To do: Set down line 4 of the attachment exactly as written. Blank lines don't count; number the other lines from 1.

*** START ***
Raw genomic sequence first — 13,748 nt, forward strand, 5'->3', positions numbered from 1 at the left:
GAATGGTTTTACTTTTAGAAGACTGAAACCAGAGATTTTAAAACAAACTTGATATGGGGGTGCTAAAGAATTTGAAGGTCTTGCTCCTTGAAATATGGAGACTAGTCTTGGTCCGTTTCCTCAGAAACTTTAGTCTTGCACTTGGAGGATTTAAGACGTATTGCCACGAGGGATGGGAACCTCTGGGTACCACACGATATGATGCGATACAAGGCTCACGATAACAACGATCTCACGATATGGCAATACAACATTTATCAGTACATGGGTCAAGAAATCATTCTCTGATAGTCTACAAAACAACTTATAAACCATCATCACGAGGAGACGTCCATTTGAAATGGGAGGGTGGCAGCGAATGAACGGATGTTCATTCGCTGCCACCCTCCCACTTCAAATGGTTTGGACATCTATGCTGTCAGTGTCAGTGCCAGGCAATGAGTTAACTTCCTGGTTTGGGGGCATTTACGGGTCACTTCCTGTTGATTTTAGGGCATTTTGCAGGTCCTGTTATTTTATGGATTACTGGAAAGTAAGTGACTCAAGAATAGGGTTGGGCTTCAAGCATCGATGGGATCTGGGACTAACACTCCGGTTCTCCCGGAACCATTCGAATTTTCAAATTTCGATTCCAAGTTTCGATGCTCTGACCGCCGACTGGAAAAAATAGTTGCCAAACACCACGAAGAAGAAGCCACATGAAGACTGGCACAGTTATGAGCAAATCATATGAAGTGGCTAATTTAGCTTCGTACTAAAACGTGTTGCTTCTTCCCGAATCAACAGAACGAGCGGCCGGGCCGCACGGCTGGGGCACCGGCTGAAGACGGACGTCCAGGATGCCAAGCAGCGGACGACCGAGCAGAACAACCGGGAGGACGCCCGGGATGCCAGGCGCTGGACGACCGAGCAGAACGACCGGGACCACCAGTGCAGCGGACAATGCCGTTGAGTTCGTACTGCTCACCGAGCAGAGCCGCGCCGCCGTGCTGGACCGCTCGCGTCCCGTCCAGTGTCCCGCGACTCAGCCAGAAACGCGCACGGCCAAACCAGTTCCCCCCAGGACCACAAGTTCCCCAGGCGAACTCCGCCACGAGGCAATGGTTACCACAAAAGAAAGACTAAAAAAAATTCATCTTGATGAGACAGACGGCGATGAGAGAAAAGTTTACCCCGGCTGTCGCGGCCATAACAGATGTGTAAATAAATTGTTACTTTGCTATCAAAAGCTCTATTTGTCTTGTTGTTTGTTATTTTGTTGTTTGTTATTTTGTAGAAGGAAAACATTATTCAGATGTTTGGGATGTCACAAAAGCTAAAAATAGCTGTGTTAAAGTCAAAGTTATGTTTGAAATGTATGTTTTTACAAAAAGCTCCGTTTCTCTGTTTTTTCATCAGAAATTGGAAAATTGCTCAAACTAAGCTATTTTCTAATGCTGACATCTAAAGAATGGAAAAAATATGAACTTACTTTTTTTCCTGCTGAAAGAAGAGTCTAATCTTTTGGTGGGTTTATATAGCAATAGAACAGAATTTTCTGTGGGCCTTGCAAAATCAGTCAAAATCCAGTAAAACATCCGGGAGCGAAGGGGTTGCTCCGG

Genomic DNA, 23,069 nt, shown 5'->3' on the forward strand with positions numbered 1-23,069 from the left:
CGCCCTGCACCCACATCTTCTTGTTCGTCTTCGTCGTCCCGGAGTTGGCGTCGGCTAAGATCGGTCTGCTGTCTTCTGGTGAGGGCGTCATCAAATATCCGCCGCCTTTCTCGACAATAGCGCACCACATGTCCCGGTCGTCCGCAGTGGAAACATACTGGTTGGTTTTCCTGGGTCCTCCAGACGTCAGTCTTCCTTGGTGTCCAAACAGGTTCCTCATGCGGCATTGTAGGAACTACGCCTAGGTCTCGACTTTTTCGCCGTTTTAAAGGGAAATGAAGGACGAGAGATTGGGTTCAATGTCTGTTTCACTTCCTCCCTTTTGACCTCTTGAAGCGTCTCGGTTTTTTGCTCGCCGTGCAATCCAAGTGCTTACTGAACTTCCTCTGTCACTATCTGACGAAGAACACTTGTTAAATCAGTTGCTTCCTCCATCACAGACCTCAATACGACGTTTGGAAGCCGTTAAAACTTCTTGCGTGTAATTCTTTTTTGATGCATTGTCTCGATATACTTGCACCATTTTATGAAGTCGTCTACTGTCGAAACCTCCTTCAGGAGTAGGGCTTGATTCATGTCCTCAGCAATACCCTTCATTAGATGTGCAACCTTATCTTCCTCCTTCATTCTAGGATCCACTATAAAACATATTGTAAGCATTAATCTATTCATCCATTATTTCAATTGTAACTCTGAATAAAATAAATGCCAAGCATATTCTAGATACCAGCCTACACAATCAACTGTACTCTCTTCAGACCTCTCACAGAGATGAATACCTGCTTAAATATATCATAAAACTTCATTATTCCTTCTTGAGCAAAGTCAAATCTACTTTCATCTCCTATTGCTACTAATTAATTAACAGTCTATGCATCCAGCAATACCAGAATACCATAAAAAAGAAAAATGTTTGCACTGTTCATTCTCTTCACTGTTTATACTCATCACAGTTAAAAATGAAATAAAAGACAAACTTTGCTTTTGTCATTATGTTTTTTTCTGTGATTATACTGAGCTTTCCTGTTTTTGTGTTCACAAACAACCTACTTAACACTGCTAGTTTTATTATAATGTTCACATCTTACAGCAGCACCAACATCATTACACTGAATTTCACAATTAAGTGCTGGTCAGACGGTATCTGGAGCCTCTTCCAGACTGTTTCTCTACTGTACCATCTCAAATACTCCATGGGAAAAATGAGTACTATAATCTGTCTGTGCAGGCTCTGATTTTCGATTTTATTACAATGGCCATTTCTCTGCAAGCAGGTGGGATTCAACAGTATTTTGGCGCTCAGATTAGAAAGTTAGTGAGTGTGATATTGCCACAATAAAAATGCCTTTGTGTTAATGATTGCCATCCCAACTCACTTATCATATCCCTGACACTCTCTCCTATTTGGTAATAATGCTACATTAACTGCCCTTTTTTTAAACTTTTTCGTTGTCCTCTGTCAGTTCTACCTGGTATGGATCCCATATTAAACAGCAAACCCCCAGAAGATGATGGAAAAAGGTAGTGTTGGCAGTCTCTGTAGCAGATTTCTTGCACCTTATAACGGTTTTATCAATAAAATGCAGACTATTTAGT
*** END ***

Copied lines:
CGCCCTGCACCCACATCTTCTTGTTCGTCTTCGTCGTCCCGGAGTTGGCGTCGGCTAAGATCGGTCTGCTGTCTTCTGGTGAGGGCGTCATCAAATATCCGCCGCCTTTCTCGACAATAGCGCACCACATGTCCCGGTCGTCCGCAGTGGAAACATACTGGTTGGTTTTCCTGGGTCCTCCAGACGTCAGTCTTCCTTGGTGTCCAAACAGGTTCCTCATGCGGCATTGTAGGAACTACGCCTAGGTCTCGACTTTTTCGCCGTTTTAAAGGGAAATGAAGGACGAGAGATTGGGTTCAATGTCTGTTTCACTTCCTCCCTTTTGACCTCTTGAAGCGTCTCGGTTTTTTGCTCGCCGTGCAATCCAAGTGCTTACTGAACTTCCTCTGTCACTATCTGACGAAGAACACTTGTTAAATCAGTTGCTTCCTCCATCACAGACCTCAATACGACGTTTGGAAGCCGTTAAAACTTCTTGCGTGTAATTCTTTTTTGATGCATTGTCTCGATATACTTGCACCATTTTATGAAGTCGTCTACTGTCGAAACCTCCTTCAGGAGTAGGGCTTGATTCATGTCCTCAGCAATACCCTTCATTAGATGTGCAACCTTATCTTCCTCCTTCATTCTAGGATCCACTATAAAACATATTGTAAGCATTAATCTATTCATCCATTATTTCAATTGTAACTCTGAATAAAATAAATGCCAAGCATATTCTAGATACCAGCCTACACAATCAACTGTACTCTCTTCAGACCTCTCACAGAGATGAATACCTGCTTAAATATATCATAAAACTTCATTATTCCTTCTTGAGCAAAGTCAAATCTACTTTCATCTCCTATTGCTACTAATTAATTAACAGTCTATGCATCCAGCAATACCAGAATACCATAAAAAAGAAAAATGTTTGCACTGTTCATTCTCTTCACTGTTTATACTCATCACAGTTAAAAATGAAATAAAAGACAAACTTTGCTTTTGTCATTATGTTTTTTTCTGTGATTATACTGAGCTTTCCTGTTTTTGTGTTCACAAACAACCTACTTAACACTGCTAGTTTTATTATAATGTTCACATCTTACAGCAGCACCAACATCATTACACTGAATTTCACAATTAAGTGCTGGTCAGACGGTATCTGGAGCCTCTTCCAGACTGTTTCTCTACTGTACCATCTCAAATACTCCATGGGAAAAATGAGTACTATAATCTGTCTGTGCAGGCTCTGATTTTCGATTTTATTACAATGGCCATTTCTCTGCAAGCAGGTGGGATTCAACAGTATTTTGGCGCTCAGATTAGAAAGTTAGTGAGTGTGATATTGCCACAATAAAAATGCCTTTGTGTTAATGATTGCCATCCCAACTCACTTATCATATCCCTGACACTCTCTCCTATTTGGTAATAATGCTACATTAACTGCCCTTTTTTTAAACTTTTTCGTTGTCCTCTGTCAGTTCTACCTGGTATGGATCCCATATTAAACAGCAAACCCCCAGAAGATGATGGAAAAAGGTAGTGTTGGCAGTCTCTGTAGCAGATTTCTTGCACCTTATAACGGTTTTATCAATAAAATGCAGACTATTTAGT